Christmas 1990 – War & Peace

War-on-Xmas1990; a year I wouldn’t forget easily – Our first Christmas in Arabia. A country that is completely Muslim, no other religions are practised there. What a challenge that was , how can we celebrate Christmas if there are no decorations? We chose to make our own, thankfully stationery stores were on every corner, so we made paper chains and golden stars, but where oh where would we get a tree? One bright idea was to buy a fir tree at the local nursery, what a brilliant idea that was, until once decorated the branches touched the floor from the weight of the decorations.

I never thought I’d be spending my first Christmas under threat of war, August 1990, had been a month of many changes. We had not long moved into our first apartment in Jeddah, freedom at last from the confines of living at Abdul’s parents and the strictness of Makkah.
Jeddah is a cosmopolitan city; favorite home of Expats, close to the Red sea, which boasted beautiful clear blue seas and cooler weather, Jeddah known as Bride of the Red Sea, for the abundance of sea food freshly caught and served in the many local restaurants. A mecca of designer shops, restaurants and cultural activities, I was so excited; our own place! Abdul’s dad had given us one of his apartments that he owned, it was small first floor apartment and in a tall building with a bakalla (small convenience store). It compromised of 2 bedrooms 2 sitting rooms (one for men and one for women) a family bathroom and a guest toilet. Upon our first viewing when I opened the guest toilet door it was crawling with cockroaches the white tiles looked more like polka dotted walls, the floor a mass of black cockroaches crawling in and out of the open toilet, which was just an open hole in the floor. I screamed and slammed the door shut telling Abdul to seal up the door, never to be opened again whilst we lived at that apartment. We settled in just like we were a newly married couple again; our own space and furnishing our new little home. It was strange at times as the building was occupied by Egyptian workers mainly; who thought it was a novelty having a western woman living in the same building. Trash was put outside our doors then carried down at the end of the day to the large dumpsters in the street, many a time I found neighbours going through my trash – unsure why- but it was unnerving to see these people going through my trash.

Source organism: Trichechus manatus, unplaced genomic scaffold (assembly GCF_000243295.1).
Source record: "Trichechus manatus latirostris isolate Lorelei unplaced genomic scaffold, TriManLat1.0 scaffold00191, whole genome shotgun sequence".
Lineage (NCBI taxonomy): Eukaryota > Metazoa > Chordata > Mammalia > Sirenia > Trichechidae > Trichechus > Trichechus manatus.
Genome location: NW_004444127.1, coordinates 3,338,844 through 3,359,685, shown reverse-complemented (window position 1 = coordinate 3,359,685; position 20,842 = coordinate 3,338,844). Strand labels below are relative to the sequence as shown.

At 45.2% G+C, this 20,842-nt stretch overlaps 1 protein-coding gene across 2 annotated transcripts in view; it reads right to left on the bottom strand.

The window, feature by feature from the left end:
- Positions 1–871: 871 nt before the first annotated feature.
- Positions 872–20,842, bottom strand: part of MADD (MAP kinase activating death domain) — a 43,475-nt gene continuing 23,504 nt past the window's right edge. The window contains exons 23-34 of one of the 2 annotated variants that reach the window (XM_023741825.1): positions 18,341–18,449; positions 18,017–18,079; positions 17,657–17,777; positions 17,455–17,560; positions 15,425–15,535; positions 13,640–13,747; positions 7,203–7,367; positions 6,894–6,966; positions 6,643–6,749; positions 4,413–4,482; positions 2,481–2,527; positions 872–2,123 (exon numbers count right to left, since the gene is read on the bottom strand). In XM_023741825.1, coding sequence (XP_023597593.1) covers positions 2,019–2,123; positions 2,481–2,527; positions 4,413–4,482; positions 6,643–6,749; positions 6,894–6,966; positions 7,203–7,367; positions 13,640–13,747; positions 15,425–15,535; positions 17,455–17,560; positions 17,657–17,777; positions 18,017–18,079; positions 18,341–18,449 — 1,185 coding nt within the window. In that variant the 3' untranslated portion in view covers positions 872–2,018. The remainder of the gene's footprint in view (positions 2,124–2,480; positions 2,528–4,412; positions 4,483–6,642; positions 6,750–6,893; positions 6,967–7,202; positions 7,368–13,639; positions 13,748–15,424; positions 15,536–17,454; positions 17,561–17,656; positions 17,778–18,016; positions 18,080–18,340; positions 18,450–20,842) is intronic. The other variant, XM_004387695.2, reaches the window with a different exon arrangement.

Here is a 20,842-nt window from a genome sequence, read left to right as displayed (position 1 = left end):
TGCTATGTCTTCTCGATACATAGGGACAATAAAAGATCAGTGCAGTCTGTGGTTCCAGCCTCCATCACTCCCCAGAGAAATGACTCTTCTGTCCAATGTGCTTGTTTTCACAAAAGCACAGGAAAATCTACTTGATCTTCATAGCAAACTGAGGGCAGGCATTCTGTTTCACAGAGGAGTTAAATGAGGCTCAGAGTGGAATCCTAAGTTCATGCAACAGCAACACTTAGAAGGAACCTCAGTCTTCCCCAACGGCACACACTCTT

The second of August was to change my little world and to change that of countless innocent Iraqis and Kuwaitis. The news flashed on the TV screen; Iraq has invaded Kuwait and killed the King’s brother, rumours abound they would try to take Saudi next. What had I let myself in for? For a girl who never left the UK before, to suddenly be living in a possible war zone , Abdul joked, “that you couldn’t take a Scouser anywhere without trouble following them”,and whilst he meant it to allay my fears I couldn’t hide my fear I was terrified, what did this mean for us all?